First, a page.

As mentioned back in mid-winter, I was given an advance copy of Kevin Glennon's first book, VIKINGS, VAMPIRES AND MAILMEN. I read the book over the course of several off-watch periods at sea, and, after I recovered from the accumulated sleep debt, I was very happy to be asked to write a review. If you like a good read in the adventure/fantasy genre, I heartily recommend this book- You can follow the US Vampire Service link on my right-side menu bar here, or check out the book's website here. If you want to just take my word for it, you can order the book through the usual online sources, or directly from right here.
VIKINGS, VAMPIRES AND MAILMEN is the freshman novel of Kevin Glennon, and a return to sanity for those who want their vampire-hunting books to not be sold in the Romance section of your local bookstore. There is no foofoo clothing, teen angst or sparkling in these vampires. The creatures in question are near mindless ‘bugs;’ walking hungry murder machines who seem oddly drawn to the woods of Wolf Bay, AL, the latest town to suffer an infestation.
Enter the United States Vampire Service (USVS), postal contractors who are paid to deal with tamping down the odd vampire outbreak. First among equals is the narrator, Othniel O’Connor, hereditary chief; admittedly not the best, but the best available administrator and a perfectly serviceable bug killer. VAMPIRES follows one particularly inexplicable outbreak where the concentration and variety of vampires shows signs of a troubling outside influence on their behavior. Headaches with the local populace, Washington, and the heavy-handed influence of the USVS’s European counterparts complicate an already-difficult job.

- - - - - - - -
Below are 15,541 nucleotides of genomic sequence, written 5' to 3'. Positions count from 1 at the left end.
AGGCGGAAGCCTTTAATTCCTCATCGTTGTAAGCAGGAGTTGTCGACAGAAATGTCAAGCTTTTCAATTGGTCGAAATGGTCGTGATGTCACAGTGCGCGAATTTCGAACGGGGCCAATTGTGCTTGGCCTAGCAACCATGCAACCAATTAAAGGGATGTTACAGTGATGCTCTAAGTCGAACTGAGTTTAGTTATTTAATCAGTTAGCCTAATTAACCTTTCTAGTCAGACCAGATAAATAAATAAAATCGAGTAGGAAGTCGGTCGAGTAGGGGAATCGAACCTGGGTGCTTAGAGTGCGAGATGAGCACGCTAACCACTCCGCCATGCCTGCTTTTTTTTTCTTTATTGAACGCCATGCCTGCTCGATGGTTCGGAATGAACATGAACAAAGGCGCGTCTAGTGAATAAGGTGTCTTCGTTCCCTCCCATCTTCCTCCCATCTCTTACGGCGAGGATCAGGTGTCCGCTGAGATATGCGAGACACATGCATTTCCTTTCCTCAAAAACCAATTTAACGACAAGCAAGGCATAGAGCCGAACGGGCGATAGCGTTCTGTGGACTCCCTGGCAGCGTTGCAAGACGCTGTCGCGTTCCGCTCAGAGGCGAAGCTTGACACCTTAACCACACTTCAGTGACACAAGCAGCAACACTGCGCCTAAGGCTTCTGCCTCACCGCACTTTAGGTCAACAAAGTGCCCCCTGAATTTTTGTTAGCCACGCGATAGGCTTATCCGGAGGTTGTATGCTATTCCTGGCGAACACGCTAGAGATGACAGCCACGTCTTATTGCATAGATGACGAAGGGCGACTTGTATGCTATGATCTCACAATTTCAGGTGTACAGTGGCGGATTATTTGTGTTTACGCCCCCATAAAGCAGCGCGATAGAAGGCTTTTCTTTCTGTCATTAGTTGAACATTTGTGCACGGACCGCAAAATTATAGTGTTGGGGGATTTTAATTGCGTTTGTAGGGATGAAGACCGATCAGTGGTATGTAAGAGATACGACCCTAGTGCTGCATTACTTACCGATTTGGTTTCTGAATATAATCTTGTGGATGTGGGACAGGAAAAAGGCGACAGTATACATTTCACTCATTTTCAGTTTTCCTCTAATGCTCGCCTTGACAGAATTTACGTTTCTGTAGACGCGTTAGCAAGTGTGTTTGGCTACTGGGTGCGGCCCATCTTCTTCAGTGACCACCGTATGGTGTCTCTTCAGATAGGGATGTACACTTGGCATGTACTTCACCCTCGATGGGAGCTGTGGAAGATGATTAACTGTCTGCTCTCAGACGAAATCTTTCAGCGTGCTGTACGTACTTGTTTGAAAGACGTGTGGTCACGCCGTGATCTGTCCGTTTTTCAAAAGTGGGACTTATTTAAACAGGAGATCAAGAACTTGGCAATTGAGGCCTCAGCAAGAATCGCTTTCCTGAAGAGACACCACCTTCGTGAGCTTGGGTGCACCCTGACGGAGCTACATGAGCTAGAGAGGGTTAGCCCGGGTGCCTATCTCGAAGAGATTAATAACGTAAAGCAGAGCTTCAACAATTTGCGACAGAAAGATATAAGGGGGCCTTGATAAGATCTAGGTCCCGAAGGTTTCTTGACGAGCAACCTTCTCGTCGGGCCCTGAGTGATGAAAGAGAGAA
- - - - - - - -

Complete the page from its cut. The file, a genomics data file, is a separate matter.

In VAMPIRES, Glennon must reinvent the wheel to introduce readers to the language, tech, and tactics characters rely on, and he does so with detail and style. Explaining how the CEO of Mack trucks becomes a fan after the necessity of cluing him into why they need multiple custom armored assault vehicles is done nonchalantly and sarcastically, with plenty of dark humor. Humor is a double-edged sword in this book. Sarcasm often masks serious issues, and the reality of men dealing with troubling and disturbing news with black humor and plenty of dick and fart jokes makes this book read believably. For pure escapist fantasy, this is a fast, fun read.
The story evolves. Characters find flaws in longstanding beliefs, myths are dispelled rather quickly, assumptions are questioned, and sacred tactics are found to be less than sacrosanct. The book evolves, too. VAMPIRES feels like two books on the same subject- a primer to the trade, and the story of the Alabama outbreak. Both story arcs interplay, but in the thick of the Alabama outbreak, Glennon’s writing truly breaks out- characters and events take on their true depth, and the reader (or this reader, anyhow) realizes that there is no place for Happily Ever After for people exposed to daily trauma in the workplace. The reader sees Glennon’s chops as a writer evolve, too, and, going into this book with the foreknowledge that this is his first published novel, it’s revealing and rewarding to see how a book starts to take on a life of its’ own. This is a story meant to be continued.